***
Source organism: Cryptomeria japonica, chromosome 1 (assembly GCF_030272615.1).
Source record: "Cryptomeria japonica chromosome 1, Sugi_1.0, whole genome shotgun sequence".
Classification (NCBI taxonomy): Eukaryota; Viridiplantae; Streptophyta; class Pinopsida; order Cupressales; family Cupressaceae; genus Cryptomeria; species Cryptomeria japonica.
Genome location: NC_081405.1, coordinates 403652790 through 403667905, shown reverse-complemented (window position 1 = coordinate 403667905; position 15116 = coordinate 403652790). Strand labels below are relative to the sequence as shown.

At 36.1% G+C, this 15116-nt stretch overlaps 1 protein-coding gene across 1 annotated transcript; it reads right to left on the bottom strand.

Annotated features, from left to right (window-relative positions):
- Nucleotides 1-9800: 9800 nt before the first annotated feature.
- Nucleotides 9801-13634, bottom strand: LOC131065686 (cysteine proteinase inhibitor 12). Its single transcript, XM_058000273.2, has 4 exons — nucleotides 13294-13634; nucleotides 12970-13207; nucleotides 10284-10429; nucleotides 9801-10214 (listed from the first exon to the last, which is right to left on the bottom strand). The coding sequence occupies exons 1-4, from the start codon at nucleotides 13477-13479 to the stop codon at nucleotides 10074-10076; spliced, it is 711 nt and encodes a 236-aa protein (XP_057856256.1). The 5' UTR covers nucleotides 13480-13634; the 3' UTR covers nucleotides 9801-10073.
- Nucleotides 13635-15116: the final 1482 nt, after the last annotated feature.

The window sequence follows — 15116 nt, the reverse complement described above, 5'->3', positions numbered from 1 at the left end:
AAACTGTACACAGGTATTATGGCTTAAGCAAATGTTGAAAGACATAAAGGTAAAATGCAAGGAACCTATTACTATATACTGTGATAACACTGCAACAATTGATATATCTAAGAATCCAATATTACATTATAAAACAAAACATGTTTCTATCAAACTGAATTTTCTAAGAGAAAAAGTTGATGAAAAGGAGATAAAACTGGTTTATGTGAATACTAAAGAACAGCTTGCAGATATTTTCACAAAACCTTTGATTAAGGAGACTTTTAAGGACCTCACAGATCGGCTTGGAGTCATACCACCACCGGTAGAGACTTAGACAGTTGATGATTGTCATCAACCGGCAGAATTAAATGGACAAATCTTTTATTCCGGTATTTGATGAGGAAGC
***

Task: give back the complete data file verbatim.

Source organism: Cryptomeria japonica, chromosome 1 (assembly GCF_030272615.1).
Source record: "Cryptomeria japonica chromosome 1, Sugi_1.0, whole genome shotgun sequence".
Classification (NCBI taxonomy): Eukaryota; Viridiplantae; Streptophyta; class Pinopsida; order Cupressales; family Cupressaceae; genus Cryptomeria; species Cryptomeria japonica.
Genome location: NC_081405.1, coordinates 403652790 through 403667905, shown reverse-complemented (window position 1 = coordinate 403667905; position 15116 = coordinate 403652790). Strand labels below are relative to the sequence as shown.

At 36.1% G+C, this 15116-nt stretch overlaps 1 protein-coding gene across 1 annotated transcript; it reads right to left on the bottom strand.

Annotated features, from left to right (window-relative positions):
- Nucleotides 1-9800: 9800 nt before the first annotated feature.
- Nucleotides 9801-13634, bottom strand: LOC131065686 (cysteine proteinase inhibitor 12). Its single transcript, XM_058000273.2, has 4 exons — nucleotides 13294-13634; nucleotides 12970-13207; nucleotides 10284-10429; nucleotides 9801-10214 (listed from the first exon to the last, which is right to left on the bottom strand). The coding sequence occupies exons 1-4, from the start codon at nucleotides 13477-13479 to the stop codon at nucleotides 10074-10076; spliced, it is 711 nt and encodes a 236-aa protein (XP_057856256.1). The 5' UTR covers nucleotides 13480-13634; the 3' UTR covers nucleotides 9801-10073.
- Nucleotides 13635-15116: the final 1482 nt, after the last annotated feature.

The window sequence follows — 15116 nt, the reverse complement described above, 5'->3', positions numbered from 1 at the left end:
AAACTGTACACAGGTATTATGGCTTAAGCAAATGTTGAAAGACATAAAGGTAAAATGCAAGGAACCTATTACTATATACTGTGATAACACTGCAACAATTGATATATCTAAGAATCCAATATTACATTATAAAACAAAACATGTTTCTATCAAACTGAATTTTCTAAGAGAAAAAGTTGATGAAAAGGAGATAAAACTGGTTTATGTGAATACTAAAGAACAGCTTGCAGATATTTTCACAAAACCTTTGATTAAGGAGACTTTTAAGGACCTCACAGATCGGCTTGGAGTCATACCACCACCGGTAGAGACTTAGACAGTTGATGATTGTCATCAACCGGCAGAATTAAATGGACAAATCTTTTATTCCGGTATTTGATGAGGAAGC